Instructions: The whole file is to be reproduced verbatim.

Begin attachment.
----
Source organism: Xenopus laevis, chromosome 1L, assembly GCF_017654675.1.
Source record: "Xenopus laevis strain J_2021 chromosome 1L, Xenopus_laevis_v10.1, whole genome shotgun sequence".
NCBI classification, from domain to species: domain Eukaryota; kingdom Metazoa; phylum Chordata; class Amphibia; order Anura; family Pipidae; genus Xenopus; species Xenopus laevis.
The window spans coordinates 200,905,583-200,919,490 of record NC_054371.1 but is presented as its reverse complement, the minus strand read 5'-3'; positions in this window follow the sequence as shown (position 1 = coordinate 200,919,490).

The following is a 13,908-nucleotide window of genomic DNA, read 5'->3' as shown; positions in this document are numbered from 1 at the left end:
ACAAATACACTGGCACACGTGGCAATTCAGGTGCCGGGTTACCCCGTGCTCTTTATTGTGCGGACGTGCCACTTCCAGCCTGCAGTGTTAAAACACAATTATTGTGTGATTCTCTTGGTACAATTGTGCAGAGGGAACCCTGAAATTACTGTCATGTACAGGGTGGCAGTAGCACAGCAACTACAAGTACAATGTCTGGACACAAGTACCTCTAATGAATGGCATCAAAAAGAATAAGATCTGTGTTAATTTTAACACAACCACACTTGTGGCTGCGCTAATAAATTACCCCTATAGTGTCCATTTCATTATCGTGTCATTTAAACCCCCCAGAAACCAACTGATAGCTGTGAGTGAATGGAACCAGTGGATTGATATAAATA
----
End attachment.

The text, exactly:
Source organism: Xenopus laevis, chromosome 1L, assembly GCF_017654675.1.
Source record: "Xenopus laevis strain J_2021 chromosome 1L, Xenopus_laevis_v10.1, whole genome shotgun sequence".
NCBI classification, from domain to species: domain Eukaryota; kingdom Metazoa; phylum Chordata; class Amphibia; order Anura; family Pipidae; genus Xenopus; species Xenopus laevis.
The window spans coordinates 200,905,583-200,919,490 of record NC_054371.1 but is presented as its reverse complement, the minus strand read 5'-3'; positions in this window follow the sequence as shown (position 1 = coordinate 200,919,490).

The following is a 13,908-nucleotide window of genomic DNA, read 5'->3' as shown; positions in this document are numbered from 1 at the left end:
ACAAATACACTGGCACACGTGGCAATTCAGGTGCCGGGTTACCCCGTGCTCTTTATTGTGCGGACGTGCCACTTCCAGCCTGCAGTGTTAAAACACAATTATTGTGTGATTCTCTTGGTACAATTGTGCAGAGGGAACCCTGAAATTACTGTCATGTACAGGGTGGCAGTAGCACAGCAACTACAAGTACAATGTCTGGACACAAGTACCTCTAATGAATGGCATCAAAAAGAATAAGATCTGTGTTAATTTTAACACAACCACACTTGTGGCTGCGCTAATAAATTACCCCTATAGTGTCCATTTCATTATCGTGTCATTTAAACCCCCCAGAAACCAACTGATAGCTGTGAGTGAATGGAACCAGTGGATTGATATAAATA